A 400 Four “TT” from the North Georgia hills!
In 1975, Honda unveiled the CB400F, a middleweight four-cylinder four-stroke that stood out compared to the two-stroke twins and triples of its generation — machines such as the Suzuki GT380, Yamaha RD350, and Kawasaki 400 triple. If those two-strokes were blunt instruments of speed, the CB was more akin to a finely crafted samurai sword — more sophisticated in style, mechanics, and handling.
“The 400 simply looked perfect, with just the right, understated amount of chrome, monochrome paint in blue or red, no stripes, foofraws or furbelows. That tapering, breadloaf-shape tank, the flat bar and slightly rearset pegs gave the requisite sporty riding position — and there sat that tiny four-cylinder engine, a totem for acolytes of Honda’s Grand Prix excesses in the ’60s.” —Motorcyclist, 2009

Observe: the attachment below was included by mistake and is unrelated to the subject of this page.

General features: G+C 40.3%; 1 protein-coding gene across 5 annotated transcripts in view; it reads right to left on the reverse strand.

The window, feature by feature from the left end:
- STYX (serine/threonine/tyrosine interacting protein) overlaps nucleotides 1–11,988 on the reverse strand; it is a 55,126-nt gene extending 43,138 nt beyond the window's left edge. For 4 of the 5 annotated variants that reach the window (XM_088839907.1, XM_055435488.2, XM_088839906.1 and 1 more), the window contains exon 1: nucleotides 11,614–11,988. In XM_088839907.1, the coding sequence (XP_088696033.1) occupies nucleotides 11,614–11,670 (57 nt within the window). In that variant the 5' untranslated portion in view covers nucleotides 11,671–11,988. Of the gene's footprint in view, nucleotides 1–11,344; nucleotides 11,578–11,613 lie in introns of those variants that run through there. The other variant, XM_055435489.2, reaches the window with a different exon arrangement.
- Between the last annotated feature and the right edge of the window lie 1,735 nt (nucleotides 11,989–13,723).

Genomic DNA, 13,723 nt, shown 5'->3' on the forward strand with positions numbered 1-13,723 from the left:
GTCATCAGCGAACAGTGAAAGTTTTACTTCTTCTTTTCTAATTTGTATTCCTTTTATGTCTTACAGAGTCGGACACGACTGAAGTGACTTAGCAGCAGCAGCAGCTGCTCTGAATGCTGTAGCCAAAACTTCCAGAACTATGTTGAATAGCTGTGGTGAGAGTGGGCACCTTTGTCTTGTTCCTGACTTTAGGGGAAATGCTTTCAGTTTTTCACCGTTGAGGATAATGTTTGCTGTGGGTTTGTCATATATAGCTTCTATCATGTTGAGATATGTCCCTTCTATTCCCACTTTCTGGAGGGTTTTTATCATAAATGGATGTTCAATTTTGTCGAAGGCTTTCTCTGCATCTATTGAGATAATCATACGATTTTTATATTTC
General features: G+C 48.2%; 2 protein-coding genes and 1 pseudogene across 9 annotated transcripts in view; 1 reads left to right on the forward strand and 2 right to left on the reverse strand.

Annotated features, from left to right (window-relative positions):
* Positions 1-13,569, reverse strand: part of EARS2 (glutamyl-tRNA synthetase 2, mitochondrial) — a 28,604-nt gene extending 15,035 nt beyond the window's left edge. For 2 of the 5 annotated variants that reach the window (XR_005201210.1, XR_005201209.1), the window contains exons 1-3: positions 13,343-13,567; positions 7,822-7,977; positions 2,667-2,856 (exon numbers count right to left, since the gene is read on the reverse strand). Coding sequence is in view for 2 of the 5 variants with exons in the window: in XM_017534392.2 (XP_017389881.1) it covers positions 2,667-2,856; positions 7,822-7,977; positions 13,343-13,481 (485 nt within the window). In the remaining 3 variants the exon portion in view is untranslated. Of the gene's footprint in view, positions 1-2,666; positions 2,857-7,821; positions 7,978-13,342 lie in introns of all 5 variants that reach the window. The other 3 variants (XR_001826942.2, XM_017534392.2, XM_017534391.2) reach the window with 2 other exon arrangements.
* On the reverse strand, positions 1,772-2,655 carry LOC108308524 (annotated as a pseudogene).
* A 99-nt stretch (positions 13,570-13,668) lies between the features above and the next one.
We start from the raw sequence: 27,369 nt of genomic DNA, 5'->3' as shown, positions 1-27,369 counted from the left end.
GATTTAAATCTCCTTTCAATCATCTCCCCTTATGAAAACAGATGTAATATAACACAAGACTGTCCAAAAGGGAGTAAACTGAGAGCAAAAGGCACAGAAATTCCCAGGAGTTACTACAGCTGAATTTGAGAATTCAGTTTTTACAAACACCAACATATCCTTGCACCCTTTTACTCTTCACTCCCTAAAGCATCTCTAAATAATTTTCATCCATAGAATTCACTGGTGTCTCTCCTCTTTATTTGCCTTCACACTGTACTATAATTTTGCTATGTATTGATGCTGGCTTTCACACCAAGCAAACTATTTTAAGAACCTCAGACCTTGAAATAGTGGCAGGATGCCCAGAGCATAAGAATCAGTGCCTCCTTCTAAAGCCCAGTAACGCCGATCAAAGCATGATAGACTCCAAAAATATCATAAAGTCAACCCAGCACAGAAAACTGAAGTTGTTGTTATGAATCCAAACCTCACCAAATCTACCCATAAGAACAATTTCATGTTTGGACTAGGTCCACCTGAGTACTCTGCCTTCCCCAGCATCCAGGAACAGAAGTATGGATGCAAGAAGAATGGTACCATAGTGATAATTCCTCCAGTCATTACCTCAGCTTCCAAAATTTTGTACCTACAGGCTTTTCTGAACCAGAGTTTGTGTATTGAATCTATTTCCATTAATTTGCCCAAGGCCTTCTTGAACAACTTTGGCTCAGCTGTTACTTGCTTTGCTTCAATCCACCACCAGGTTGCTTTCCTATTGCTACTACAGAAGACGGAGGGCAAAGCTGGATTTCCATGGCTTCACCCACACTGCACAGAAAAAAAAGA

The 408cc CB was not a big sales success, owing largely to the fact that most red-blooded American buyers were more focused on cheap straight-line speed than sophistication, though journalists and magazine testers did their damnedest to communicate the bike’s appeal:
“They noted that when you wrung it out close to its 10,500rpm redline, the 408cc four wailed like a banshee. They pointed out that the CB400F was faster on the drag strip than a Suzuki GT380. And since the Honda was fitted with low bars, motojournalists proclaimed it was a café racer.” —Motorcycle Classics
Over time, however, the exquisite Honda 400 Four would develop a cult-like following, becoming a favorite of riders and collectors across the world — particularly in America and at home in Japan. One of the bike’s more fervent acolytes is our friend Toby Jones of North Georgia’s Chattahoochee Skunkworks, who has some of the best advice we’ve heard in some time:
“My advice to younger folks is, if you’re not rich or famous by the time you get to my advanced age, retire and spend your spare time fooling around with old motorcycles. Several years ago a good friend that used to collect cars switched over to motorcycles and told me the reason for his switch was ‘you can fit at least five times as many old bikes in a garage as you can old cars.’ He’s a very wise old friend.”
We can say the same of Toby himself, whose builds have long graced our pages — including several CB400 Fours.